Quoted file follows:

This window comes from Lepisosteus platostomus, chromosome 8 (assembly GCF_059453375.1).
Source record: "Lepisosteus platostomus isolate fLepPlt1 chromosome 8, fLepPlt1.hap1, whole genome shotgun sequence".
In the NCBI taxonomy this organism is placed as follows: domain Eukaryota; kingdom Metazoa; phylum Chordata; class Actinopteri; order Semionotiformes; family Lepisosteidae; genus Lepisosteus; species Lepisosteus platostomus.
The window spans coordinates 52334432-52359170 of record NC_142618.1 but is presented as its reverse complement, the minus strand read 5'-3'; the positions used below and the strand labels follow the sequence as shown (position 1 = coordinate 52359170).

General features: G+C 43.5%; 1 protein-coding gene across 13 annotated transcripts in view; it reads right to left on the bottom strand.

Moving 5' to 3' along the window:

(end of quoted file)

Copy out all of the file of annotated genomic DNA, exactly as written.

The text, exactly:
This window comes from Lepisosteus platostomus, chromosome 8 (assembly GCF_059453375.1).
Source record: "Lepisosteus platostomus isolate fLepPlt1 chromosome 8, fLepPlt1.hap1, whole genome shotgun sequence".
In the NCBI taxonomy this organism is placed as follows: domain Eukaryota; kingdom Metazoa; phylum Chordata; class Actinopteri; order Semionotiformes; family Lepisosteidae; genus Lepisosteus; species Lepisosteus platostomus.
The window spans coordinates 52334432-52359170 of record NC_142618.1 but is presented as its reverse complement, the minus strand read 5'-3'; the positions used below and the strand labels follow the sequence as shown (position 1 = coordinate 52359170).

General features: G+C 43.5%; 1 protein-coding gene across 13 annotated transcripts in view; it reads right to left on the bottom strand.

Moving 5' to 3' along the window: